The Center for Energy Studies (CES) is mandated to provide energy information and analysis that responds to the needs of the legislature, public agencies, and business and civic groups. The Center maintains some unique energy data bases and is the official repository of energy information from the state and The Energy Council. Staff respond regularly to requests from a wide variety of individuals and institutions for specialized energy data and information.
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Louisiana has the longest-standing gasoline tax in the nation, logging more than 375 months since it was last changed. Calls to increase the seventh-lowest gasoline tax in the nation to improve road infrastructure appear annually but fail to gain traction. While the state’s citizens enjoy the low $0.20 per gallon tax rate, its benefits are likely offset by the costs of inferior roads, which lead to additional fuel consumption, vehicle damage, congestion, and in some cases, accidents.
In a new white paper, CES Assistant Professor Cody Nehiba offers a nontechnical guide to the economic benefits and costs of increasing Louisiana’s gasoline tax. He considers practical implementation options regarding the tax’s equity, revenue usage, and more.
Upton Provides Dynamic Score Analysis on House Bill 57
Associate Professor Gregory B. Upton, Jr., prepared a response to a February 10, 2021, request from Louisiana State Representative Jean-Paul Coussan, chair of the House Committee on Natural Resources and Environment, regarding an independent analysis of the impact of House Bill 57 of the 2021 Regular Session. The response includes a dynamic scoring analysis of the economic impact as a result of the proposed severance tax exemption. The analysis includes taxes, licenses, and fees (TLF) collected by state government, but not local governments. Analysis is based on the pre-filed version of HB57, filed on March 4, 2021.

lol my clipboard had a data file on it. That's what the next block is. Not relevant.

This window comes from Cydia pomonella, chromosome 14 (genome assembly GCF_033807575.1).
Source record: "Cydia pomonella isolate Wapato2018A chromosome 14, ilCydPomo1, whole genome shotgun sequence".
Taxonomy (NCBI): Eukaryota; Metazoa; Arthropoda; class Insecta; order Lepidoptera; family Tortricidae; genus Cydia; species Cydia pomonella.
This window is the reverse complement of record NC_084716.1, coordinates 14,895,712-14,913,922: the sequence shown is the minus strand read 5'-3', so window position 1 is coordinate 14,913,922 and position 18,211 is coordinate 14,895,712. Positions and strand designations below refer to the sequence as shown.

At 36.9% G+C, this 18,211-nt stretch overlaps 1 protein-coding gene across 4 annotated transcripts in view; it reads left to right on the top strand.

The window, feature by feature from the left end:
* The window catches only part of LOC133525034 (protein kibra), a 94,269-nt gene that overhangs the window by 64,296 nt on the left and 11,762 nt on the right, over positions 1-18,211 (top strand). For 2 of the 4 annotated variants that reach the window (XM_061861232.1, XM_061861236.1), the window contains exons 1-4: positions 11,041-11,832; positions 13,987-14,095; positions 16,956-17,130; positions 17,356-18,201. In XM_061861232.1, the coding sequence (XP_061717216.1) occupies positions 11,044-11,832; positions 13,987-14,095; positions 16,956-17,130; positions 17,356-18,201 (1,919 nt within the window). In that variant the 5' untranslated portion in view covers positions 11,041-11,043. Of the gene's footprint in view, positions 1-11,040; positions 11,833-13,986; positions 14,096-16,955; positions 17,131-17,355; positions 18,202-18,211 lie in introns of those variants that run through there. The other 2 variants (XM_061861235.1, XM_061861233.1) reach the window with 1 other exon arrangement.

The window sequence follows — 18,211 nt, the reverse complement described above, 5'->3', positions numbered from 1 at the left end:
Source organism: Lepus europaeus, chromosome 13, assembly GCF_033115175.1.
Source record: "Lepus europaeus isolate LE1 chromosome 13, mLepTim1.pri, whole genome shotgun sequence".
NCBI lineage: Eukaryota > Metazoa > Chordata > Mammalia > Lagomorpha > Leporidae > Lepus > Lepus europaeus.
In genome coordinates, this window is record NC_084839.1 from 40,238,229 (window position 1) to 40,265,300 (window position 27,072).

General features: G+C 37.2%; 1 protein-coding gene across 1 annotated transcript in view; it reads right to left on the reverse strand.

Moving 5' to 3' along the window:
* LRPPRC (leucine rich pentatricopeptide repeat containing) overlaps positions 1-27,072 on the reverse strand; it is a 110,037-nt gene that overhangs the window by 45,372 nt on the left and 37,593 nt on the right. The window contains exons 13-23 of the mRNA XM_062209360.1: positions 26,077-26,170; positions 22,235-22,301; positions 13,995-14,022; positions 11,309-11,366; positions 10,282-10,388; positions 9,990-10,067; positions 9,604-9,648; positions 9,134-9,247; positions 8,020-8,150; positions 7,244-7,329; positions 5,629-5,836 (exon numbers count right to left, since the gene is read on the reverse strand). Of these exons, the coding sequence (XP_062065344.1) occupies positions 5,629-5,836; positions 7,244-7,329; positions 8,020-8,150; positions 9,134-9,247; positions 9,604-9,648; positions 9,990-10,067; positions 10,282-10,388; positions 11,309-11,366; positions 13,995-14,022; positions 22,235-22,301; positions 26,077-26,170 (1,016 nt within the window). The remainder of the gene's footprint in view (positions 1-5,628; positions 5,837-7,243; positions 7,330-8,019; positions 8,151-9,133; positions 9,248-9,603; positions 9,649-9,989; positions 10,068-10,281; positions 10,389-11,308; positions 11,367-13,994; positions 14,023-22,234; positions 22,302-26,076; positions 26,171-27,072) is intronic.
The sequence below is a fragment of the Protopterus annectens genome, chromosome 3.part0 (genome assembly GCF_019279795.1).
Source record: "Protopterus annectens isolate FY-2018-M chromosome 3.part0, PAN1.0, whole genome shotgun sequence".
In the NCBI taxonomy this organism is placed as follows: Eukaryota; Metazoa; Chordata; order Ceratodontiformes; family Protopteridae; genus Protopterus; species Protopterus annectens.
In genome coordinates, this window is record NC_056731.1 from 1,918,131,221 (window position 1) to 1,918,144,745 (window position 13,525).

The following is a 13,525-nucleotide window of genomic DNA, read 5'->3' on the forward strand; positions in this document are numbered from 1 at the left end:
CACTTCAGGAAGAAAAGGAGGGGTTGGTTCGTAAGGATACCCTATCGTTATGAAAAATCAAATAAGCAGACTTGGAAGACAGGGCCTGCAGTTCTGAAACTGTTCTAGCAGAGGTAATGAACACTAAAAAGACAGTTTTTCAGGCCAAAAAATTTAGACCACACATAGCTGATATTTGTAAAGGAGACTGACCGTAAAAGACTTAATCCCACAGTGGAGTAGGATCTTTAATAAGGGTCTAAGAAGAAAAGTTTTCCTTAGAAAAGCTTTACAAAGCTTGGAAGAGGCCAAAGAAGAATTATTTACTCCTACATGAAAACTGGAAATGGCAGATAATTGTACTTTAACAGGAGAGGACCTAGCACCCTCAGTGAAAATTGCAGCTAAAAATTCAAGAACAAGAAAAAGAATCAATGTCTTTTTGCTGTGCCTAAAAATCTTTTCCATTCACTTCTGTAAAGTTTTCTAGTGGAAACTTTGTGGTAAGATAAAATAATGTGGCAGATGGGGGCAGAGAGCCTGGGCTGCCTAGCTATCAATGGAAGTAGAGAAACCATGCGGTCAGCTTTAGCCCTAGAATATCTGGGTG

CES Associate Professor Gregory B. Upton, Jr., prepared a podcast for the International Association for Energy Economics on March 25, 2021. In the podcast, he discusses how, over the past decade, the advent of oil and natural gas production from shale geological formations fundamentally changed not only global energy markets but also the communities that reside above these formations. His podcast examines how economists might gain insights from this natural experiment about labor markets and business cycles more broadly.